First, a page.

By relying exclusively on spending only the rising income stream, investors would avoid depleting their asset base by selling off shares every year. As a result, dividend investors would not have to sell in a depressed market in order to pay for their living expenses and risk depleting their assets. Instead, dividend investors generate stable dividend income which rises over time and ensures that they generate an inflation adjusted stream of income. Dividned growth investors could thus avoid paying attention to rising and falling prices, because their dividends arrive timely, like clockwork. In essence, it feels as if dividend investors are getting paid for holding these stocks. Contrast this to the traditional model of retirement investing, where a flat or declining market would lead to outliving your assets and having to return back to work at the most unfortunate times for you.
The types of stocks which could provide such a stable dividend stream of income include:
McDonald’s Corporation (MCD), together with its subsidiaries, operates as a worldwide foodservice retailer. The company has raised dividends for 34 years in a row and has a ten year annual dividend growth rate of 26.5%. Yield: 2.80% (analysis)
The Coca-Cola Company (KO) manufactures, distributes, and markets nonalcoholic beverage concentrates and syrups worldwide. The company has raised dividends for 49 years in a row and has a ten year annual dividend growth rate of 10%. Yield: 2.80% (analysis)
Johnson & Johnson (JNJ) engages in the research and development, manufacture, and sale of various products in the health care field worldwide. The company has raised dividends for 49 years in a row and has a ten year annual dividend growth rate of 13%. Yield: 3.60% (analysis)
Aflac Incorporated (AFL), through its subsidiary, American Family Life Assurance Company of Columbus (Aflac), provides supplemental health and life insurance. The company has raised dividends for 28 years in a row and has a ten year annual dividend growth rate of 21.3%. Yield: 3.20% (analysis)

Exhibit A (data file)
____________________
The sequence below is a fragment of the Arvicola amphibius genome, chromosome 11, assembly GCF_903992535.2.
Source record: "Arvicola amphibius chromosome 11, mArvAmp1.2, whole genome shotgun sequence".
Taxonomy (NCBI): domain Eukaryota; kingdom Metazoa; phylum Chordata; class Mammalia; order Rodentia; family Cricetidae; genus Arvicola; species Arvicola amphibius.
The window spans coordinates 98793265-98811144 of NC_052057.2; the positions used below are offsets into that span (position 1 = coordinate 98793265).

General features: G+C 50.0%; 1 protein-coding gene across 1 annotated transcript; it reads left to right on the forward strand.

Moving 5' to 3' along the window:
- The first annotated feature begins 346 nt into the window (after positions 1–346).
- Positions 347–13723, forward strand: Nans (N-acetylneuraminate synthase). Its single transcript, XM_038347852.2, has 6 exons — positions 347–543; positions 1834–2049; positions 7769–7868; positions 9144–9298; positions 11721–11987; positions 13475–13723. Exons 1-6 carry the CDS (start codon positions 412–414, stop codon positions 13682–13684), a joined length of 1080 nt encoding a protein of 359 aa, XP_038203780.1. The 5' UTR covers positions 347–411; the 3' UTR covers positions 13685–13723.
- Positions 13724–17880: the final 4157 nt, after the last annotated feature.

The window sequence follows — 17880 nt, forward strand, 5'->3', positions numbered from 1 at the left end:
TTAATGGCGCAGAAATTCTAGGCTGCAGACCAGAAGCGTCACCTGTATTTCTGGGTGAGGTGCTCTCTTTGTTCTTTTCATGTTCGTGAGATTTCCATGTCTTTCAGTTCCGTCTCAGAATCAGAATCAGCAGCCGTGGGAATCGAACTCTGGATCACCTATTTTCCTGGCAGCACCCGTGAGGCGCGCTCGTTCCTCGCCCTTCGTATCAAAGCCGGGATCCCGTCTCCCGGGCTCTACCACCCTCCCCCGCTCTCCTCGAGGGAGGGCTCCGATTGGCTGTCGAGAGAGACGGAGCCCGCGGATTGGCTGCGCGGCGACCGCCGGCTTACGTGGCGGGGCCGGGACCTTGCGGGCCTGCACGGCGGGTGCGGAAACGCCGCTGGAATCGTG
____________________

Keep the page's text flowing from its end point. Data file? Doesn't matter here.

Colgate-Palmolive Company (CL), together with its subsidiaries, manufactures and markets consumer products worldwide. The company has raised dividends for 48 years in a row and has a ten year annual dividend growth rate of 12.40%. Yield: 2.80% (analysis)
Chevron Corporation (CVX), through its subsidiaries, engages in petroleum, chemicals, mining, power generation, and energy operations worldwide. The company has raised dividends for 24 years in a row and has a ten year annual dividend growth rate of 8.10%. Yield: 3.30% (analysis)
Wal-Mart Stores, Inc. (WMT) operates retail stores in various formats worldwide. The company has raised dividends for 37 years in a row and has a ten year annual dividend growth rate of 17.80%. Yield: 2.90% (analysis)
Eaton Vance Corp.(EV), through its subsidiaries, engages in the creation, marketing, and management of investment funds in the United States. The company has raised dividends for 30 years in a row and has a ten year annual dividend growth rate of 12.60%. Yield: 3% (analysis)
Air Products and Chemicals, Inc. (APD) provides atmospheric gases, process and specialty gases, performance materials, equipment, and services worldwide. The company has raised dividends for 29 years in a row and has a ten year annual dividend growth rate of 10%. Yield: 2.90%(analysis)
Enterprise Products Partners L.P. (EPD) provides midstream energy services to producers and consumers of natural gas, NGLs, crude oil, refined products, and petrochemicals in North America. The company has raised dividends for 14 years in a row and has a ten year annual dividend growth rate of 8.30%. Yield: 5.60% (analysis)
Full Disclosure: Long all stocks mentioned in this article